Life in the Electronic Fortress

by rthieme on April 12, 1997

Life in the Electronic Fortress

published in the Small Business Times (Milwaukee WI)

Innocents Abroad

I received a telephone call recently from a young friend. Marcus (not his real name) was excited. Marcus lives and works in Tokyo, where he spends his days breaking into electronic bank accounts. then moving the money into hidden accounts. He documents his every move, enabling the banks that pay him to learn from his intrusions.

But that’s not why Marcus was excited.

He was excited because the government of Japan had just offered him a good salary and more computing power than he ever dreamed. All he had to do was become an electronic espionage agent on behalf of the government.

Marcus decided not to accept the tempting offer. He did not want to betray his country. He was thinking of his future, he said.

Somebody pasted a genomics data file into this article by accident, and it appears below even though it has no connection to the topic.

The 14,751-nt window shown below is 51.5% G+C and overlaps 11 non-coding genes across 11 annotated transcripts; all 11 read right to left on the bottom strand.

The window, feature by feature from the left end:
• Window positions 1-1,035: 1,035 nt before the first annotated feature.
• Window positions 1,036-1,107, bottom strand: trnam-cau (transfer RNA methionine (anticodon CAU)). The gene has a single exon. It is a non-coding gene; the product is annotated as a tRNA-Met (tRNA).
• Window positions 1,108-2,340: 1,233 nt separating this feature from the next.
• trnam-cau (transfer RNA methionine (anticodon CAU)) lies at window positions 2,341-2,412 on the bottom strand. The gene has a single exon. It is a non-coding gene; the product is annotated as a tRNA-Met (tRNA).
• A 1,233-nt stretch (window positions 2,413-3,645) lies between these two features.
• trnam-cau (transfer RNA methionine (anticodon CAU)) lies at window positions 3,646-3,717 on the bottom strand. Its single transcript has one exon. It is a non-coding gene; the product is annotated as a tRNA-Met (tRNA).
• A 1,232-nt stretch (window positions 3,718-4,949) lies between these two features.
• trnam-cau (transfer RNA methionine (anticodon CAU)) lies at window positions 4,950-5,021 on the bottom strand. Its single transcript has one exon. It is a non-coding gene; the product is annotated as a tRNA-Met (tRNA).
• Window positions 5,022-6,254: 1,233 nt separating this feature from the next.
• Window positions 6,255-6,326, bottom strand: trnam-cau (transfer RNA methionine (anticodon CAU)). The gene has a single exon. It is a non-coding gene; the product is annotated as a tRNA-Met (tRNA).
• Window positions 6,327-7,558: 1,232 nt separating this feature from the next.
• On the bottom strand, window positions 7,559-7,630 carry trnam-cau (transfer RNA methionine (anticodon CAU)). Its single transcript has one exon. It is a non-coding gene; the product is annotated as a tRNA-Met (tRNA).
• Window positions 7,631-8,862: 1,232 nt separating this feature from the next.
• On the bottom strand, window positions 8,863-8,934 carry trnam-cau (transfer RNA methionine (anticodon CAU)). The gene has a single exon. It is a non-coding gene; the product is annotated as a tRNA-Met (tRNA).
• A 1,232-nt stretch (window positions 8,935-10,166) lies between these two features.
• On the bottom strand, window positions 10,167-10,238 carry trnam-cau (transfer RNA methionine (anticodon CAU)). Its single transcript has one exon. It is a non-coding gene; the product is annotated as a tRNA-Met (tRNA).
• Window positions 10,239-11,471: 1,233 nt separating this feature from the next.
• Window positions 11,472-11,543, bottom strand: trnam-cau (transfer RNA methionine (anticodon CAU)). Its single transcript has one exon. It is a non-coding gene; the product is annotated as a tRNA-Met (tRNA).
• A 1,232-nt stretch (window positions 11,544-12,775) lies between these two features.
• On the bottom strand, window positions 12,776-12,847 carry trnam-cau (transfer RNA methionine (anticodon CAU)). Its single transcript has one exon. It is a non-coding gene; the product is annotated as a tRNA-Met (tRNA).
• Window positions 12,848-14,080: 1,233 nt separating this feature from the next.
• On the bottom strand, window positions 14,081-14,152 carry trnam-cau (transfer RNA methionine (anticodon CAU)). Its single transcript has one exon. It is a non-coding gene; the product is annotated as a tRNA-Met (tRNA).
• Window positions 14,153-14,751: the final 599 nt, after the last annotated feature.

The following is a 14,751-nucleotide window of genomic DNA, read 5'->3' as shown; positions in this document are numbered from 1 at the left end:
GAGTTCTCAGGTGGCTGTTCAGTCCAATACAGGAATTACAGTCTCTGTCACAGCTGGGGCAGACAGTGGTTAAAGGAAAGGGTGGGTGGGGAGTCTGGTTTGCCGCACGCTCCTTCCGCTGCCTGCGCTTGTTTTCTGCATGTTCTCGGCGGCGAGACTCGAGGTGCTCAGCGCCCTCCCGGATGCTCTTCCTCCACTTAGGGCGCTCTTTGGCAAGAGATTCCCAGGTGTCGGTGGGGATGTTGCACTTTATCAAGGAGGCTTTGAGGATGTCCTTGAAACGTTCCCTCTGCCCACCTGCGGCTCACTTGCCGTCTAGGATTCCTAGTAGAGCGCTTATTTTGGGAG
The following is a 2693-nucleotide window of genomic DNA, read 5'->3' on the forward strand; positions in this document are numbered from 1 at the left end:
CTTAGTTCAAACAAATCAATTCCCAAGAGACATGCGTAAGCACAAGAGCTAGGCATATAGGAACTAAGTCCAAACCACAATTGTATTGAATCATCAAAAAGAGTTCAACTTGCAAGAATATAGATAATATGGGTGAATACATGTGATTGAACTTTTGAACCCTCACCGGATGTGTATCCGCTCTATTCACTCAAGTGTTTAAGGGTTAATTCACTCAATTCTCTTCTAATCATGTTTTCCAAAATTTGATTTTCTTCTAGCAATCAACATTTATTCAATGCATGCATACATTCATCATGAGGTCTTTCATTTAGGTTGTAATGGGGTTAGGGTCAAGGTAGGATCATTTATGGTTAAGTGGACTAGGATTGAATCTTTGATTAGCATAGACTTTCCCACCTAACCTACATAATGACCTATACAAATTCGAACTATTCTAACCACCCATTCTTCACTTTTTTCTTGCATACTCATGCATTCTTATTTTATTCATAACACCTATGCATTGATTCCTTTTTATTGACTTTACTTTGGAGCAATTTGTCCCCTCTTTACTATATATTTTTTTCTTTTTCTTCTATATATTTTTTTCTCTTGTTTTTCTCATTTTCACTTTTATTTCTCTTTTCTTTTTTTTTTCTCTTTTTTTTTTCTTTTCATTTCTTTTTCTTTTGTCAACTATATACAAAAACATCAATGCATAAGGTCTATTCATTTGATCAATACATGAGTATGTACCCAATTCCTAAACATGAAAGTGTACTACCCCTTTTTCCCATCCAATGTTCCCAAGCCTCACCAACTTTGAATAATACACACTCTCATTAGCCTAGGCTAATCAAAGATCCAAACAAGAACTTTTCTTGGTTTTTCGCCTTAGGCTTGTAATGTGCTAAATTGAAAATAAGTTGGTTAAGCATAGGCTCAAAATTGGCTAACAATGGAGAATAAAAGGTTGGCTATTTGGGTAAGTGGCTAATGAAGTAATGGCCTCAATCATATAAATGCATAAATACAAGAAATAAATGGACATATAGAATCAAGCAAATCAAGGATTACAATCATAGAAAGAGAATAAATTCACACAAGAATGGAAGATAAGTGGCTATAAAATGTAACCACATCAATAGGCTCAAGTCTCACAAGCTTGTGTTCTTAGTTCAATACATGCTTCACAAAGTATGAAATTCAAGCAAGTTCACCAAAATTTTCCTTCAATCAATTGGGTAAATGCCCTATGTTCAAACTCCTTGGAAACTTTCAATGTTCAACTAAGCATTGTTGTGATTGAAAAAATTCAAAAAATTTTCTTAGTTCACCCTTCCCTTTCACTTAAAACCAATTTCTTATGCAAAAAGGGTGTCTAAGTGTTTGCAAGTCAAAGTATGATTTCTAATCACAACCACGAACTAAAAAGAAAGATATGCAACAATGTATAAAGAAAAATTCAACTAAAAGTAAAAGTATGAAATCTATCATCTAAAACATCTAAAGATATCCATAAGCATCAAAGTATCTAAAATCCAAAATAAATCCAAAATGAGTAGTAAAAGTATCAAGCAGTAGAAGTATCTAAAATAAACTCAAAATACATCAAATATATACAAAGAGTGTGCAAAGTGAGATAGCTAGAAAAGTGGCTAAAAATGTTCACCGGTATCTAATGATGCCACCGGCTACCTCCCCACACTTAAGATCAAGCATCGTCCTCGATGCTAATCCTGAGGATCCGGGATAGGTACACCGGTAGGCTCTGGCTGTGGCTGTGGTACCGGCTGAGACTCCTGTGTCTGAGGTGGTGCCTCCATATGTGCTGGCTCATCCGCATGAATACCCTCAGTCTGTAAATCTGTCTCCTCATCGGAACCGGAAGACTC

After all, Marcus is twenty years old.

Every Company a Country

That story tells us what kind of war has replaced the Cold War, with its well-defined enemies and mythological underpinnings of a political and economic Armageddon.

In a global economy, every business must act as if it is an independent country and engage in intelligence and disinformation activities, not as an afterthought, but as a presupposition of doing business.

In a knowledge economy, information is money, and those who know how to get it and link it into meaningful patterns have power.

Who are the good guys?

The head of an FBI computer crime squad says he worked for three years to create cross disciplinary teams consisting of both branches of the FBI’s traditional structure — civil crimes and espionage. Electronic crime crosses boundaries. The national borders we take for granted evolved recently, in the past few hundred years. Borders that appropriately defined and secured our economic and political life are now semi-permeable membranes. Even when an intrusion into a computer network looks like a civil crime, we don’t know who is paying for the work and where the information will wind up.

Americans are often naive about the realities of the new marketplace and the behaviors it mandates. Other countries’ governments work hand in hand with businesses on behalf of their mutual self-interest.